Your Spectrum
Issue 9, November 1984 - Joystick Jury
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J O Y S T I C K   J U R Y
Success in the charts doesn't always mean it's the best game around. Check out the thoughts of our jury this month - Ron Smith, Roger Willis and David Lester - and you'll see what we mean ...

Lothlorien / £5.95

Roger: Get ready for a thoroughly hyper- yawn
experience, because this is nothing but a down-market and down-wind re-work of that lounge bar favourite of yesteryear, Asteroids. Read and then instantly forget the fantasy blurb on the cassette liner, as the game's got virtually nothing to do with "hi-tech galaxy surveillance craft".
If there's anyone left in this universe who isn't familiar with the game format, then tough - I'm not about to bore you all by describing it. It's enough to say that for the sake of 'originality', the victims of player aggression have been named 'Deltanoids'. Their spherical appearance and painful manners, which are alleged to become "more brutal and devious" as infantile skill level rises, should really have attracted the seminal title for games of this ilk, which has to be Hemorrhoids.
And if you haven't got it yet, let's just say this one's guaranteed to give you a meaningful pain in the bottom - especially if you've clawed yourself up to a respectable height on the evolutionary ladder. 1/5

Ron: I thought we killed off Asteroid lookalikes sometime in the dark ages of computing. Will software houses never learn that you can't lump together Asteroids and Arcadia and get away with it! 1/5

David: A pretty good version of Asteroids, but then I'm sure we've all got at least one copy somewhere at home. The graphics get more interesting as you progress the levels 3/5
PI IN 'ERE screen

Automata / £6.00

David: The tedious scenario for this arcade game
casts you as a miniaturised BURT inside a computer. Your mission? To track down the 'Big Bug', by tunnelling through RAM and collecting various items along the way. And if you think that sounds like an original idea, I don't know where you've been for the last few months.
The graphics are very reminiscent of Pi-Balled's characters, and are both colourful and well-animated. The game's actually quite difficult to succeed at, especially when you're creating new tunnel knowing that there's a band of nasties on your tail. I must admit though, that it didn't inspire the 'just one more go then ...' feeling that should come with a good game. On the other hand, it's a reasonable version of its kind and is well supported by good graphics and sound.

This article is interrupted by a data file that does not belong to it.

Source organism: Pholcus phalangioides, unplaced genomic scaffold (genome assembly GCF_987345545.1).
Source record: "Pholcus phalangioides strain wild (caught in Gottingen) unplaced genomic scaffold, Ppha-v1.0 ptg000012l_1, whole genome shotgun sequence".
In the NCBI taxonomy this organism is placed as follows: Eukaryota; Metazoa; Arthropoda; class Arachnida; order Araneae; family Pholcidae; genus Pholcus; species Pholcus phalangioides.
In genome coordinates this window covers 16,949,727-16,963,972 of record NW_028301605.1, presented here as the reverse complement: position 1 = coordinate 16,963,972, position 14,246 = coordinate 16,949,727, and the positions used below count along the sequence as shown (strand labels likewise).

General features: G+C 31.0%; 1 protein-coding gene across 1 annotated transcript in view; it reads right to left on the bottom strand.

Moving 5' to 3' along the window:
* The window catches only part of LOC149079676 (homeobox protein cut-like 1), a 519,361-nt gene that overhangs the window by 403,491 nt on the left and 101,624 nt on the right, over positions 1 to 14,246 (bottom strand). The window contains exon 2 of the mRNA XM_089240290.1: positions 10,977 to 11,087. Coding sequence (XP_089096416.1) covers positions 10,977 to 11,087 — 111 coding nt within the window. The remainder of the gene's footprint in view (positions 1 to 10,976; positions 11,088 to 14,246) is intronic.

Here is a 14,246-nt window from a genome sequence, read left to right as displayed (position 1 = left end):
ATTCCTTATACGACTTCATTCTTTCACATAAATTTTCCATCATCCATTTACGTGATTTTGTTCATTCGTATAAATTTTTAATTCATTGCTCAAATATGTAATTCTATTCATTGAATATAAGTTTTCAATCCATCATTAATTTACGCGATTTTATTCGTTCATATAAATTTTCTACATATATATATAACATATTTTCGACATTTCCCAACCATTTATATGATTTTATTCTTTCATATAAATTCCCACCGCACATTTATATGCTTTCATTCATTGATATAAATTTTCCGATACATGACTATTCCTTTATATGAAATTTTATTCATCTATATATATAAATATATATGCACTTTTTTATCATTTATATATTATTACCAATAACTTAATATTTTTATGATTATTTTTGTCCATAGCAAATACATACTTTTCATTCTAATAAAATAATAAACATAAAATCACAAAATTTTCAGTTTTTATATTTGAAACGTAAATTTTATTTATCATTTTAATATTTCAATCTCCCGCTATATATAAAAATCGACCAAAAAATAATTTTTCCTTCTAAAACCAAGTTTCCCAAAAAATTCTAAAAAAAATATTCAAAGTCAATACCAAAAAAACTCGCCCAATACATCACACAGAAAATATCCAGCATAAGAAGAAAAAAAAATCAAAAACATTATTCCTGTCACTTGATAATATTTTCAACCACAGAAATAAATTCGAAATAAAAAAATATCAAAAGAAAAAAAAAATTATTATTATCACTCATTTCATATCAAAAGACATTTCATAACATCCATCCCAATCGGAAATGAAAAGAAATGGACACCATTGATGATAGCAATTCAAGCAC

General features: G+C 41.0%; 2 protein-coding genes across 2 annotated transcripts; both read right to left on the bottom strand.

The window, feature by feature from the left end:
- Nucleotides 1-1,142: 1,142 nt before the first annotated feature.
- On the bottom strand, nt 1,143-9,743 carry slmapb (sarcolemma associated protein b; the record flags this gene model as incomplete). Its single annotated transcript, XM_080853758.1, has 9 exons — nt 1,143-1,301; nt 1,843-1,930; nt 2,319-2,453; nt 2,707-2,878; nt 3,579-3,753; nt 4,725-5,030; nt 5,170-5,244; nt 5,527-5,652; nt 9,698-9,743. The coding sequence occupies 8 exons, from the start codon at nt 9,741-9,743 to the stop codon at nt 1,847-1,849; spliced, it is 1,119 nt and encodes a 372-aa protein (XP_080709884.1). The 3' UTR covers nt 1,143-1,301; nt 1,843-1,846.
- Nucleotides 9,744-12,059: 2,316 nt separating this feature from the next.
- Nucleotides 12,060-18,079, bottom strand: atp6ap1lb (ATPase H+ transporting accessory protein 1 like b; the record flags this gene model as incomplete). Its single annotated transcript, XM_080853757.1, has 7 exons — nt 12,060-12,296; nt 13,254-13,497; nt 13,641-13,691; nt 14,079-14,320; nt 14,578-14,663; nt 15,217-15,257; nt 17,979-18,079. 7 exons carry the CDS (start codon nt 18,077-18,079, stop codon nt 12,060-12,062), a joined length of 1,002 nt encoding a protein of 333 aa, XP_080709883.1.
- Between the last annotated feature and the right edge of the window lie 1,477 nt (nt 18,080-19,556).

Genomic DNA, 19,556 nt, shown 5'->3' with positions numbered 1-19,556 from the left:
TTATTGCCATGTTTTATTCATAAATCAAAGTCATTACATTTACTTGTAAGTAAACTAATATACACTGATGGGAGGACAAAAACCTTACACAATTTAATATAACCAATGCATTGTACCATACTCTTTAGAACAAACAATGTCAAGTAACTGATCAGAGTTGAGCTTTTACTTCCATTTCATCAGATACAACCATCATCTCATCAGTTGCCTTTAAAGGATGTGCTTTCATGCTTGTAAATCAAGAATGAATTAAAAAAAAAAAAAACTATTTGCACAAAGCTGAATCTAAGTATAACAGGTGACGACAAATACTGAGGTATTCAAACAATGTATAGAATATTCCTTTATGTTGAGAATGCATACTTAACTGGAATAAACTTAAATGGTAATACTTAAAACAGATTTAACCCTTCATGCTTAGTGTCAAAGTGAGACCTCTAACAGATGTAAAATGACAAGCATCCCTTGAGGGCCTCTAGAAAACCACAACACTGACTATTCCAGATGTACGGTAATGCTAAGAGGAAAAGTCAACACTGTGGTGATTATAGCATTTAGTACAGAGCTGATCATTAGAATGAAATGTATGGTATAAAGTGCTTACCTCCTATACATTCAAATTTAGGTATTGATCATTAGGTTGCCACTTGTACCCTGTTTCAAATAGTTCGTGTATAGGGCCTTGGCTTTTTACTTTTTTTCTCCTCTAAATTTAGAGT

While it does have a Kempston joystick option, I found it too unresponsive to be useful and ended up back at the keyboard.
This game certainly won't stun the computer world by leaping up the charts - but it should be a success among Piman fans. 3/5

Ron: The title does nothing to suggest that this is nothing but a Mr Do! rip-off ... but so what. The game's great fun, and it's certainly my tip for the top. 4/5

Roger: At last - an arcade game that requires some detailed strategic planning. Automata's Piman games do have a tendency to be a bit similar but, having said that, it's quite difficult to play. 3/5

Micromega / £6.95

Roger: As a long-standing motorcycle fetishist,
Full Throttle's simulator promises were fatally attractive to me and it absorbed far more of my time than I originally planned - however, I couldn't help having one or two misgivings.
Program content initially exudes Grand Prix bike racing authenticity; the player is offered a menu of 10 of the greatest Grand Prix circuits in Europe. Throttle, brakes and steering all function in an apparently realistic way - the 'racing line' you take through the corners is critical to speed - but complete control is difficult on the keyboard. The 3D graphics are fairly good but, compromised by a lumpy horizon, each track has a habit of looking the same. Worse still, an absence of visual reference make 'learning' each circuit almost impossible, so anticipation is seriously limited; just naming the corners of each circuit would have helped.
Unfortunately, the whole thing crumbles into arcadia when the player gets fast enough in the saddle to ride with the pack. The other 40 riders hop about like a bunch of idiots ... and bang goes the realism. Aspirant Barry Sheenes will bite Sinclair's finest with abject frustration as the opposition crank through the turns without ever crashing. 4/5

Ron: I found this game quite impossible to play - the only way I got to race with the rest of the pack was to let them lap me. 2/5